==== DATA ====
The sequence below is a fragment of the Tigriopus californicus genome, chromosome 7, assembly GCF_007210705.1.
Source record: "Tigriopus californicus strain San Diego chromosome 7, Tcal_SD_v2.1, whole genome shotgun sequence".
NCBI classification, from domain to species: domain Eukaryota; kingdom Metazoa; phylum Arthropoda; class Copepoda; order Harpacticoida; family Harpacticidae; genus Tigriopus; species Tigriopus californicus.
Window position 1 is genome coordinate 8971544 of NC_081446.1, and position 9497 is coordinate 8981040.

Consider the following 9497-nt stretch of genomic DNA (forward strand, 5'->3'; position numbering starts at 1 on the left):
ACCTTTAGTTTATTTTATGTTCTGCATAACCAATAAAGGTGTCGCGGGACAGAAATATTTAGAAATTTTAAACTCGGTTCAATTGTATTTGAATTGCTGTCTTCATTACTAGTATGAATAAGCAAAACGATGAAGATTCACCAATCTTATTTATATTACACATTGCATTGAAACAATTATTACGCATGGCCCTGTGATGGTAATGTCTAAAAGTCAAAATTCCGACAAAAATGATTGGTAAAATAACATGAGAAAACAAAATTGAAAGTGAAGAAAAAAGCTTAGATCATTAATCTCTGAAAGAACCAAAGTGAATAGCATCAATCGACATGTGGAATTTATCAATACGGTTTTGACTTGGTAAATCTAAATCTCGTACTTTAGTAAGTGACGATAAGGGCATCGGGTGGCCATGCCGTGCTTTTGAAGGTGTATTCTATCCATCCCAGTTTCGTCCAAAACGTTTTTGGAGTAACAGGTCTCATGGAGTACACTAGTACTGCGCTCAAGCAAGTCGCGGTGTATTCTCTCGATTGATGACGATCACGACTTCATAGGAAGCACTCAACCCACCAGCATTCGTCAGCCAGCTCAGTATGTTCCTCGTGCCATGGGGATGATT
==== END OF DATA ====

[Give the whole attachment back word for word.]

The sequence below is a fragment of the Tigriopus californicus genome, chromosome 7, assembly GCF_007210705.1.
Source record: "Tigriopus californicus strain San Diego chromosome 7, Tcal_SD_v2.1, whole genome shotgun sequence".
NCBI classification, from domain to species: domain Eukaryota; kingdom Metazoa; phylum Arthropoda; class Copepoda; order Harpacticoida; family Harpacticidae; genus Tigriopus; species Tigriopus californicus.
Window position 1 is genome coordinate 8971544 of NC_081446.1, and position 9497 is coordinate 8981040.

Consider the following 9497-nt stretch of genomic DNA (forward strand, 5'->3'; position numbering starts at 1 on the left):
ACCTTTAGTTTATTTTATGTTCTGCATAACCAATAAAGGTGTCGCGGGACAGAAATATTTAGAAATTTTAAACTCGGTTCAATTGTATTTGAATTGCTGTCTTCATTACTAGTATGAATAAGCAAAACGATGAAGATTCACCAATCTTATTTATATTACACATTGCATTGAAACAATTATTACGCATGGCCCTGTGATGGTAATGTCTAAAAGTCAAAATTCCGACAAAAATGATTGGTAAAATAACATGAGAAAACAAAATTGAAAGTGAAGAAAAAAGCTTAGATCATTAATCTCTGAAAGAACCAAAGTGAATAGCATCAATCGACATGTGGAATTTATCAATACGGTTTTGACTTGGTAAATCTAAATCTCGTACTTTAGTAAGTGACGATAAGGGCATCGGGTGGCCATGCCGTGCTTTTGAAGGTGTATTCTATCCATCCCAGTTTCGTCCAAAACGTTTTTGGAGTAACAGGTCTCATGGAGTACACTAGTACTGCGCTCAAGCAAGTCGCGGTGTATTCTCTCGATTGATGACGATCACGACTTCATAGGAAGCACTCAACCCACCAGCATTCGTCAGCCAGCTCAGTATGTTCCTCGTGCCATGGGGATGATT